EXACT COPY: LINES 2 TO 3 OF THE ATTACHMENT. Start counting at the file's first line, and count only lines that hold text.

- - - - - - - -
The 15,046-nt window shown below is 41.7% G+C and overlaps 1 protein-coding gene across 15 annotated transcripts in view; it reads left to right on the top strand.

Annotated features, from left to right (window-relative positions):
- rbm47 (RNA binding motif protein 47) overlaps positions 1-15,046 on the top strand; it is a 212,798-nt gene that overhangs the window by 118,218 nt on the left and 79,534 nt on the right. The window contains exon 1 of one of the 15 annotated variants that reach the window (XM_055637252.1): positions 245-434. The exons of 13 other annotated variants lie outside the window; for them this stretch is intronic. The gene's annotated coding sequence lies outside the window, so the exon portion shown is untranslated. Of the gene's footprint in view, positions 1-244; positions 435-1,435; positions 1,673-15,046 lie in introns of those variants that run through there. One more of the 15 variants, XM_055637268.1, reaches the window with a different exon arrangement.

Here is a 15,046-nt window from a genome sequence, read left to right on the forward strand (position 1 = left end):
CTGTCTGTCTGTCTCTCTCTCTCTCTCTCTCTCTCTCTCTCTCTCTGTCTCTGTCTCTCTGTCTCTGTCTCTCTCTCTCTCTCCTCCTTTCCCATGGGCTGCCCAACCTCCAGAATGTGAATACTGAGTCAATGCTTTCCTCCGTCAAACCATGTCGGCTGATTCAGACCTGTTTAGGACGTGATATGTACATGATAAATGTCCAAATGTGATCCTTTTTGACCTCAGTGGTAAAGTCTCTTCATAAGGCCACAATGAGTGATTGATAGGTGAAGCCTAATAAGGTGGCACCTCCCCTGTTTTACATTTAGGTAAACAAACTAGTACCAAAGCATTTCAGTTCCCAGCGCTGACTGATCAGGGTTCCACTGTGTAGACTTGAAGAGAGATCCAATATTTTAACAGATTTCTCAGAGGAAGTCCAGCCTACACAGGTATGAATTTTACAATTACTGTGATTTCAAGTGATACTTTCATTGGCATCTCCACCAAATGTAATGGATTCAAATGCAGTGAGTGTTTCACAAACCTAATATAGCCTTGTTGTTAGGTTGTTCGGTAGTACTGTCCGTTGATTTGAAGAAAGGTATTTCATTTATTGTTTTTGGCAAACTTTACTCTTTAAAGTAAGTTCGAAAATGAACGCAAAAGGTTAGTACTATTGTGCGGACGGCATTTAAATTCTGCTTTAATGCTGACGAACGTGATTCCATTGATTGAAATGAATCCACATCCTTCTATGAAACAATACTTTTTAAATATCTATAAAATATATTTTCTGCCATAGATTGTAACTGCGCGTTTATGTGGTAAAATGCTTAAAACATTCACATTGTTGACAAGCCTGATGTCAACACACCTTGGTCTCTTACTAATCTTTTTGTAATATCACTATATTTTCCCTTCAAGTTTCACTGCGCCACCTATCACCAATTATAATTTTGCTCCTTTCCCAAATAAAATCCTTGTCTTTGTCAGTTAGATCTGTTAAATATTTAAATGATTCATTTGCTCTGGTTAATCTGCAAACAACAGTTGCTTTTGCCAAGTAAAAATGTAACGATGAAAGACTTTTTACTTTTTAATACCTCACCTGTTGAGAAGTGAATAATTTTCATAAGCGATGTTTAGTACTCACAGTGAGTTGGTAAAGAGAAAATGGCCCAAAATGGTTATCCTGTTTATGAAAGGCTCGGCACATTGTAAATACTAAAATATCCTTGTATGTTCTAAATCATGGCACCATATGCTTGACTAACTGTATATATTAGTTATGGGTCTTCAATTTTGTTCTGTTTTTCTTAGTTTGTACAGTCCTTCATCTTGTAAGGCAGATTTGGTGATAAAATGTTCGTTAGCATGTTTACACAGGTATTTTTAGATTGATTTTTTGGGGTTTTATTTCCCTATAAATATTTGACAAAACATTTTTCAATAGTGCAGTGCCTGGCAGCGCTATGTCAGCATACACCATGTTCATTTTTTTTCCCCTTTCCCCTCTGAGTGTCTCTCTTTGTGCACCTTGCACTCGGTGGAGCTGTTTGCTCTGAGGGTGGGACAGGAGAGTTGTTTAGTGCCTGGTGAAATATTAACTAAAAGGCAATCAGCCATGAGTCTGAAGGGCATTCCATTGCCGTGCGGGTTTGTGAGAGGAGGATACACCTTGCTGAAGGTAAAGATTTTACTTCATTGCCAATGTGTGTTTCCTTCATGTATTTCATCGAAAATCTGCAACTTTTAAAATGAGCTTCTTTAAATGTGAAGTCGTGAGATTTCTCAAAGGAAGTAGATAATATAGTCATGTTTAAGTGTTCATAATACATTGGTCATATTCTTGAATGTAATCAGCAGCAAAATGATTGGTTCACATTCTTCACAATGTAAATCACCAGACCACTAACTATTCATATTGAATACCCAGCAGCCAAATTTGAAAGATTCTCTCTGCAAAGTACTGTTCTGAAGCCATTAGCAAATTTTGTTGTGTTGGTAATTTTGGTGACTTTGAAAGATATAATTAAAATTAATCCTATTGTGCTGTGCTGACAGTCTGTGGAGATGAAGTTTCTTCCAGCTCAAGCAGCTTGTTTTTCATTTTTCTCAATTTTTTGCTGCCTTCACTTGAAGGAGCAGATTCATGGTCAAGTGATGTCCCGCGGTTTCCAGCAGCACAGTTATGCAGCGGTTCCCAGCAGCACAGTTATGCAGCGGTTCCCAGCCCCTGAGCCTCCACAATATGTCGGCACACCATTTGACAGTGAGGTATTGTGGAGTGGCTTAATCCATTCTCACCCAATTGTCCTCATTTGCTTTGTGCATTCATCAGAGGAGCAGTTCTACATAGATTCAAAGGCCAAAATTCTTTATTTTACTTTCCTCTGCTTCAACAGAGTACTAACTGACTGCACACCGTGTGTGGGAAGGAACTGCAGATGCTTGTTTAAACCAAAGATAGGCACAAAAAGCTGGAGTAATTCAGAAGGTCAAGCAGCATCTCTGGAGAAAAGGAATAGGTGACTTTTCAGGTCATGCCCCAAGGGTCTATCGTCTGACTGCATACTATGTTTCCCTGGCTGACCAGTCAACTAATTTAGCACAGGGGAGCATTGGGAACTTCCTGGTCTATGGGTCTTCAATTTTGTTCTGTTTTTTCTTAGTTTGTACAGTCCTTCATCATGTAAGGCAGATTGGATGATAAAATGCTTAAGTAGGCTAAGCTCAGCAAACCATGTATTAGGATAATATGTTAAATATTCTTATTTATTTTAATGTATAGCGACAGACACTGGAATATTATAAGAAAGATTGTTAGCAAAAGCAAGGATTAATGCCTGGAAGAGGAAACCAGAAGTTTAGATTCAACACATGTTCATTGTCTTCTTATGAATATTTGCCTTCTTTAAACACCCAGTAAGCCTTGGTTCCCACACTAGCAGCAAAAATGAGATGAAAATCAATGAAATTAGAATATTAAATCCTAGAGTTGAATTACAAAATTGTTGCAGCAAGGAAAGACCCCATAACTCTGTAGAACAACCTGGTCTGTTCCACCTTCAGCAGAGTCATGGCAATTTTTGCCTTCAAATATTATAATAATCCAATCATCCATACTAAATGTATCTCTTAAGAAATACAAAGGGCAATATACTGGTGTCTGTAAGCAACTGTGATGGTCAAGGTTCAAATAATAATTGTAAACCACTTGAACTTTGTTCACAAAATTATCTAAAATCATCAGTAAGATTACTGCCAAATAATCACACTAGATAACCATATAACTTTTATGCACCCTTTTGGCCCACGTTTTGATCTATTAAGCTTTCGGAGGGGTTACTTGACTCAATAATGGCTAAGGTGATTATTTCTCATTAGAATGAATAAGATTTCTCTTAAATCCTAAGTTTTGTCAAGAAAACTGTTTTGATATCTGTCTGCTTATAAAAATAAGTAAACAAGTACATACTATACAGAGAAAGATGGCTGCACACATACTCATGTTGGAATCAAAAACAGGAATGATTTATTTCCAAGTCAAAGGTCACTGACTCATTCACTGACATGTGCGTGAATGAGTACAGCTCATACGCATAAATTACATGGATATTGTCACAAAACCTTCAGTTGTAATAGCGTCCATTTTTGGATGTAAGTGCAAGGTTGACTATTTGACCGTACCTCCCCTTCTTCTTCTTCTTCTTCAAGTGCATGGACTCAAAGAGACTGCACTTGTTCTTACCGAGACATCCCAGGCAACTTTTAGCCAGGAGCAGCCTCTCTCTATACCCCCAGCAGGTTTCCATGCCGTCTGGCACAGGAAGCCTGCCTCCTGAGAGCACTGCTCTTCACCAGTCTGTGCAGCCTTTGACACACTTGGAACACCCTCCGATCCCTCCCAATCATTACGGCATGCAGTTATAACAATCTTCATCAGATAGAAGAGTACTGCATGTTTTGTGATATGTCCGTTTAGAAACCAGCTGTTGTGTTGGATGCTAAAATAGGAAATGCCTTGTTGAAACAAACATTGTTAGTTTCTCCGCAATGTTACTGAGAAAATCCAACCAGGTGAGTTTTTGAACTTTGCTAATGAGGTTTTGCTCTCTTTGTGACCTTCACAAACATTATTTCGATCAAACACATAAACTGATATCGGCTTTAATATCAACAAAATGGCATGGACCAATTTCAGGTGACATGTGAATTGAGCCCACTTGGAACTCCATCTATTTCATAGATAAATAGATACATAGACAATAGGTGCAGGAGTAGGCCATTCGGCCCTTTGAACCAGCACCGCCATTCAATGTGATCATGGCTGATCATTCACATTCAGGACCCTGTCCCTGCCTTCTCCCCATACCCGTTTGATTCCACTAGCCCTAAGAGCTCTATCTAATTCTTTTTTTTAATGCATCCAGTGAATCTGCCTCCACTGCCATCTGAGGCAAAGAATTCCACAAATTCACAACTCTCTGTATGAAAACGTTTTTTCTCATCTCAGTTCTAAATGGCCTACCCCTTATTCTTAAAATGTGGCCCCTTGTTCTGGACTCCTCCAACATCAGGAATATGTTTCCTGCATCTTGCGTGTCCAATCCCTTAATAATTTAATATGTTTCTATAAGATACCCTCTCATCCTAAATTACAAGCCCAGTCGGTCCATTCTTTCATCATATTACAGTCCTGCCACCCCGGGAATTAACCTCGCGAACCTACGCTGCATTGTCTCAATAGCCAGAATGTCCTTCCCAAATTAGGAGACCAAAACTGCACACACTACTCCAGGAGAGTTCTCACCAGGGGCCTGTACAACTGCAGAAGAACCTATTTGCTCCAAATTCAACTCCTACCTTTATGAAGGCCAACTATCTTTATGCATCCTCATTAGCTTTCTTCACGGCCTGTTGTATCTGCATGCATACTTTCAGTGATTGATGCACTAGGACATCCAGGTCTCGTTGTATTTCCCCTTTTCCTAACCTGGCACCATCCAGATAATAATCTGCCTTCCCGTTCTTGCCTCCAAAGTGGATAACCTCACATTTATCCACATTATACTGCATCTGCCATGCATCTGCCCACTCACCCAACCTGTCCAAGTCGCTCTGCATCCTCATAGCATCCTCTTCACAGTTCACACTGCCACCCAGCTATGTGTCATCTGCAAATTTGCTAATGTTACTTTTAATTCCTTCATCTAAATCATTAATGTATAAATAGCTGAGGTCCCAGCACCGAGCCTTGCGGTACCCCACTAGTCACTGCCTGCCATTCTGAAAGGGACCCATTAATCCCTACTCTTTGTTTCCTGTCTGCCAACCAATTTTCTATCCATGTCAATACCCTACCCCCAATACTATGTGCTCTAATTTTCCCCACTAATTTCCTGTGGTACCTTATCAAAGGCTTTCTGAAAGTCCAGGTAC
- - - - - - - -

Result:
Annotated features, from left to right (window-relative positions):
- rbm47 (RNA binding motif protein 47) overlaps positions 1-15,046 on the top strand; it is a 212,798-nt gene that overhangs the window by 118,218 nt on the left and 79,534 nt on the right. The window contains exon 1 of one of the 15 annotated variants that reach the window (XM_055637252.1): positions 245-434. The exons of 13 other annotated variants lie outside the window; for them this stretch is intronic. The gene's annotated coding sequence lies outside the window, so the exon portion shown is untranslated. Of the gene's footprint in view, positions 1-244; positions 435-1,435; positions 1,673-15,046 lie in introns of those variants that run through there. One more of the 15 variants, XM_055637268.1, reaches the window with a different exon arrangement.